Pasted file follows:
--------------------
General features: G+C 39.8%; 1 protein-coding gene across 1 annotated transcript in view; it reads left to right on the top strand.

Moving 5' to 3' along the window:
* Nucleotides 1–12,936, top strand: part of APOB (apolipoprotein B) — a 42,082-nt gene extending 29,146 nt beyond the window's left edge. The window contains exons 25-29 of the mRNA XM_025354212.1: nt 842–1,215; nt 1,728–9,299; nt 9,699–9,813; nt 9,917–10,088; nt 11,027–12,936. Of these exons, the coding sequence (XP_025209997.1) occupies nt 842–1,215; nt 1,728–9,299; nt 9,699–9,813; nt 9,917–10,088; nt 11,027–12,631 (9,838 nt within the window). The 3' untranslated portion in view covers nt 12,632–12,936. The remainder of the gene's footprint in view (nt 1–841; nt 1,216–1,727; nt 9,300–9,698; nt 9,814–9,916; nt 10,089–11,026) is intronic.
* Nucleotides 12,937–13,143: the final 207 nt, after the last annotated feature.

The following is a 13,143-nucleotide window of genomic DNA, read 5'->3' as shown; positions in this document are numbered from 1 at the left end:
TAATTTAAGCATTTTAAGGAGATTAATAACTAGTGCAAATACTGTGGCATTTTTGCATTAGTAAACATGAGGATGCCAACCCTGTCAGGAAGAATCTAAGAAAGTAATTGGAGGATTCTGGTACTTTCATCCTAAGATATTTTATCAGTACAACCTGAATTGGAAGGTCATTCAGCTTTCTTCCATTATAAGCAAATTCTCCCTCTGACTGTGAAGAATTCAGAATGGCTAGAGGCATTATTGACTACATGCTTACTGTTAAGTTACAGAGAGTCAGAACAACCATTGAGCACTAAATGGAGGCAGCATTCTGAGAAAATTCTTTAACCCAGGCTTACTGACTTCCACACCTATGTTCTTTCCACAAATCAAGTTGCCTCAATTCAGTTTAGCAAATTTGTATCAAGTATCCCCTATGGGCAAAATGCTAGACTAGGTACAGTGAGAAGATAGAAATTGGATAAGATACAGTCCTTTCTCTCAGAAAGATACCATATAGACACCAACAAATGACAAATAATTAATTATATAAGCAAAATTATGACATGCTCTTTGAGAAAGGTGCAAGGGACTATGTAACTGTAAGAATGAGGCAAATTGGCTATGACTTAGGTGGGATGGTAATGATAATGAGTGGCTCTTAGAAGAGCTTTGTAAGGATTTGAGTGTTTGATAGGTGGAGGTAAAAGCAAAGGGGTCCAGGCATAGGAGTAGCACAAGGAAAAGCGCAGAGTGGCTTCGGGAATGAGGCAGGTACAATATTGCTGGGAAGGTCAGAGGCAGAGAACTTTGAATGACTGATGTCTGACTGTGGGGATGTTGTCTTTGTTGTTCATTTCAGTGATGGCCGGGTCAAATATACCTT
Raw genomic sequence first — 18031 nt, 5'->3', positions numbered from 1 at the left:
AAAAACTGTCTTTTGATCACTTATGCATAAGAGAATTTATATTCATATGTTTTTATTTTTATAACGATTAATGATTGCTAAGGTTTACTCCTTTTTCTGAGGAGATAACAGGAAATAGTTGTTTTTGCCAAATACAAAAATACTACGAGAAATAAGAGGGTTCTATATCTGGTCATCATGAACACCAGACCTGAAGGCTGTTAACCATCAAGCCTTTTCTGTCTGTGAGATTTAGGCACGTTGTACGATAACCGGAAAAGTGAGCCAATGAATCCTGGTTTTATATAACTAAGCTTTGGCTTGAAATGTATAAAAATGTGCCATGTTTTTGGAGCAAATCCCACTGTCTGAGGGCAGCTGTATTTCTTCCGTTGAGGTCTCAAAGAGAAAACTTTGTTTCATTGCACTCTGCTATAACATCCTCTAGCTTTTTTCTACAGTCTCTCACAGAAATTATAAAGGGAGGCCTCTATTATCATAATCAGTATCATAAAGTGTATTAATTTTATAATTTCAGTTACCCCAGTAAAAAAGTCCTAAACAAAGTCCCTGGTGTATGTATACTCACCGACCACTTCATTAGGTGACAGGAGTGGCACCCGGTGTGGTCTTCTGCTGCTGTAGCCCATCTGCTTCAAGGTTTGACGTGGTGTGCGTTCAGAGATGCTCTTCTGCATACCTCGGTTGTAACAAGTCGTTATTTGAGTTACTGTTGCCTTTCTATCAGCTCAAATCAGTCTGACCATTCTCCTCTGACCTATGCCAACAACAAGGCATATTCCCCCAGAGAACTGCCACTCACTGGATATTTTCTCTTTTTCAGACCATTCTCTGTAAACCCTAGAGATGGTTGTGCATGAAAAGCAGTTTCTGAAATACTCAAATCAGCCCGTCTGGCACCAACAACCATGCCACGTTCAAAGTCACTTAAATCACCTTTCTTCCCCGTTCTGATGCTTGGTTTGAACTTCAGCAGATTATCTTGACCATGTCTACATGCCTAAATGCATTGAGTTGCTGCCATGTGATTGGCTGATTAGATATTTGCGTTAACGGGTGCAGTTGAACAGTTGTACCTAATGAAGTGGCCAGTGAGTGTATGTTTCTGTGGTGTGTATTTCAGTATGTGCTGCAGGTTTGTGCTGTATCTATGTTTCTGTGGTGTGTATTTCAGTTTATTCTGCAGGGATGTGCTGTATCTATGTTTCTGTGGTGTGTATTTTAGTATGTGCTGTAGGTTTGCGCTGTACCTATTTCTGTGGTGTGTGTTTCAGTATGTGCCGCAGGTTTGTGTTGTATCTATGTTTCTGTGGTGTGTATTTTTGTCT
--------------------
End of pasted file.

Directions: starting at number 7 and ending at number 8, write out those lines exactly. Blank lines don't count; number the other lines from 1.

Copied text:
Raw genomic sequence first — 18031 nt, 5'->3', positions numbered from 1 at the left:
AAAAACTGTCTTTTGATCACTTATGCATAAGAGAATTTATATTCATATGTTTTTATTTTTATAACGATTAATGATTGCTAAGGTTTACTCCTTTTTCTGAGGAGATAACAGGAAATAGTTGTTTTTGCCAAATACAAAAATACTACGAGAAATAAGAGGGTTCTATATCTGGTCATCATGAACACCAGACCTGAAGGCTGTTAACCATCAAGCCTTTTCTGTCTGTGAGATTTAGGCACGTTGTACGATAACCGGAAAAGTGAGCCAATGAATCCTGGTTTTATATAACTAAGCTTTGGCTTGAAATGTATAAAAATGTGCCATGTTTTTGGAGCAAATCCCACTGTCTGAGGGCAGCTGTATTTCTTCCGTTGAGGTCTCAAAGAGAAAACTTTGTTTCATTGCACTCTGCTATAACATCCTCTAGCTTTTTTCTACAGTCTCTCACAGAAATTATAAAGGGAGGCCTCTATTATCATAATCAGTATCATAAAGTGTATTAATTTTATAATTTCAGTTACCCCAGTAAAAAAGTCCTAAACAAAGTCCCTGGTGTATGTATACTCACCGACCACTTCATTAGGTGACAGGAGTGGCACCCGGTGTGGTCTTCTGCTGCTGTAGCCCATCTGCTTCAAGGTTTGACGTGGTGTGCGTTCAGAGATGCTCTTCTGCATACCTCGGTTGTAACAAGTCGTTATTTGAGTTACTGTTGCCTTTCTATCAGCTCAAATCAGTCTGACCATTCTCCTCTGACCTATGCCAACAACAAGGCATATTCCCCCAGAGAACTGCCACTCACTGGATATTTTCTCTTTTTCAGACCATTCTCTGTAAACCCTAGAGATGGTTGTGCATGAAAAGCAGTTTCTGAAATACTCAAATCAGCCCGTCTGGCACCAACAACCATGCCACGTTCAAAGTCACTTAAATCACCTTTCTTCCCCGTTCTGATGCTTGGTTTGAACTTCAGCAGATTATCTTGACCATGTCTACATGCCTAAATGCATTGAGTTGCTGCCATGTGATTGGCTGATTAGATATTTGCGTTAACGGGTGCAGTTGAACAGTTGTACCTAATGAAGTGGCCAGTGAGTGTATGTTTCTGTGGTGTGTATTTCAGTATGTGCTGCAGGTTTGTGCTGTATCTATGTTTCTGTGGTGTGTATTTCAGTTTATTCTGCAGGGATGTGCTGTATCTATGTTTCTGTGGTGTGTATTTTAGTATGTGCTGTAGGTTTGCGCTGTACCTATTTCTGTGGTGTGTGTTTCAGTATGTGCCGCAGGTTTGTGTTGTATCTATGTTTCTGTGGTGTGTATTTTTGTCT